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What to Expect from Running Backs with New Homes

What does history suggest we should expect from lead RBs on new teams? cc: Todd Gurley and Melvin Gordon owners

I’m looking at you, Todd Gurley and Melvin Gordon owners. As if dealing with the stress of Gordon’s hold out and Gurley’s knee issues weren’t enough. You find yourself having to worry about what it means to have the two-year removed centerpiece of your fantasy team packing his bags and starting anew.

I’m here to dig into the history books and provide an indication of what to expect outside the talk-host chatter and speculation you can read anywhere else. Anyone can speculate on presumption, but my specialty is letting the data speculate for me. It’s not always right, but I trust it more than I trust me. If you’re a worried Gurley or Gordon owner, it’s good to get the opinion from a completely unemotional source: data.

Do Running Backs Matter?

Gurley will be 26 in 2020 and Gordon 27, nearing the window for being at risk of age deterioration. Of course, Gurley’s chronic knee issue adds an element of worry. Still, it’s rare for running backs with their pedigree to see not one, but two cast off from their team at such young ages. But welcome to the modern NFL, and the devaluation of the running back position. Top-performing running backs might be finding new homes more frequently in the years to come.

So let’s see what history has to say about starting running backs after being cast away in their prime years (24 – 29). I looked back, all the way to 1990 to find a list of qualifying comparable running backs that spent the first four or five years as a successful running back (scoring at least one 100 point fantasy season) on a singular team before playing elsewhere. Listed below are those that met these qualifications since 1990. Their PPR average for all years combined at each of their first and second teams. For each player, the first row groups all years with the initial team, the second row includes all years with his next team:

note: Those with “2TM” designations played for multiple teams in the same year

The average PPR per year for this group of backs on their inaugural team was 141, and after changing teams, this fell to 91. This amount to 50 points per year difference (three points per game). While this list provides a decent amount of data points to expect a sizable loss in seasonal point production, most of the names still don’t seem to match the ilk of Gurley and Gordon. The names on this list contain players of varying fantasy success who passed the threshold required for inclusion. It might not be entirely fair to lump backs like Gurley and Gordon into this bin. It also speaks to the rarity of players with this level of production being on the move during their prime years.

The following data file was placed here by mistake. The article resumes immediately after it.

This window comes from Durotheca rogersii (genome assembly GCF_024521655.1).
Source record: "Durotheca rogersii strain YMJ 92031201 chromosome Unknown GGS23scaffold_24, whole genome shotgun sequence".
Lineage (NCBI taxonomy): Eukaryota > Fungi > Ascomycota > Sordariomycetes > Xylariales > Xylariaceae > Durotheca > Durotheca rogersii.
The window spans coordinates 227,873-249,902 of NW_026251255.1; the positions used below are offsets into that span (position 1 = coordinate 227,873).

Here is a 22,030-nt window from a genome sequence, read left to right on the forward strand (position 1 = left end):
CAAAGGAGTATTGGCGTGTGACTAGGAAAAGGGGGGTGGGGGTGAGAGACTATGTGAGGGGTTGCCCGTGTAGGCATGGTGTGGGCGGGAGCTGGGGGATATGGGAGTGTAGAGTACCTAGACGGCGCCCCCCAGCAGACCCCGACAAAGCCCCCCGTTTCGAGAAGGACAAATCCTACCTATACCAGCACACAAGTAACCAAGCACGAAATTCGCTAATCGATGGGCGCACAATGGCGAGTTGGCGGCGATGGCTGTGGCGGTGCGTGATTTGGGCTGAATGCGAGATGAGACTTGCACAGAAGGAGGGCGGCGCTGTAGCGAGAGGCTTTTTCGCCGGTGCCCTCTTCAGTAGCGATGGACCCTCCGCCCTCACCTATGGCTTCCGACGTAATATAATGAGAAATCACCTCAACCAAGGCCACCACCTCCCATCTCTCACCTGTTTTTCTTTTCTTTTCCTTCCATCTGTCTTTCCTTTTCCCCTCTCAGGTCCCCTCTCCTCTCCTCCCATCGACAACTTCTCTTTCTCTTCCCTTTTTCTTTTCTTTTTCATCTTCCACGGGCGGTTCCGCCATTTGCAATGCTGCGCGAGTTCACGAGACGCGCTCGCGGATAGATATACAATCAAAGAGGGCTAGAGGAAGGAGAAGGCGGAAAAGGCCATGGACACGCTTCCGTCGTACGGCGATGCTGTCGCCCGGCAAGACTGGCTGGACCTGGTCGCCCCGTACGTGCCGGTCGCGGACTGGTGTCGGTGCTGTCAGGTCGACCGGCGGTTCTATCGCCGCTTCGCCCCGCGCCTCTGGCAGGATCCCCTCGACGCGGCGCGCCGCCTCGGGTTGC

The correlation of the group’s production on their first team vs. their second was moderately strong (r = .51). This further suggests that the better backs in this group were likely to perform better on their second team than the group’s lower-productive backs.

The Cream of the Crop

Given this, let’s explore this idea in one other way. Giving Gurley and Gordon the prestige they deserve, I compared them to select running back greats of the past (since 1990) who also switched teams (at any age) and compared PPR averages in the same way:

This time, the correlation from the group’s production on their first and second team was about as close to zero as possible (r = .003). This doesn’t mean they performed the same on their second team (quite the contrary). It just means the production level they provided on their first team in no way matched their production on their second team.

What Does it All Mean?

As for the actual production from the first team to second, the same 50-point average drop in PPR occurs with this grouping as well as the initial younger grouping (203 vs. 153). But as you can see, the variation from running back to running back is quite chaotic. Take Arian Foster and Priest Holmes, for example. The former burst into flames while the latter rose from the ashes.

So what to make of all this for Gurley/Gordon owners? The average age of the all-star running backs listed above is 26.5 years old; ironically, the same average age for Gurley and Gordon combined. Given similar aptitude and age, I think this is the correct group to lump these two in. Although Gurley comes into 2020 with a career seasonal average of 232.8 PPR PPG vs. Gordon’s 176, the difference is irrelevant given that we know there is only a .003 correlation between first and second-team fantasy production for this group. This sensible metric to turn to in this case is simple average seasonal PPR points for the all-star running backs on their second team:

Gurley/Gordon PPR Forecast: 153 points per season (9.5 PPG)

Listen, you didn’t come here expecting me to tell you that one of these would win you a league like he may have in recent memory. Given the wild variance in second-team production demonstrated by the all-star running back grouping, it wouldn’t surprise me if one scores 225 and the other 75 to uphold both the 153 average and the wild variation. They are indeed wild cards. But even wild cards need a value. The way I see it, history puts that value at 153 PPR points per year with their new laundry.

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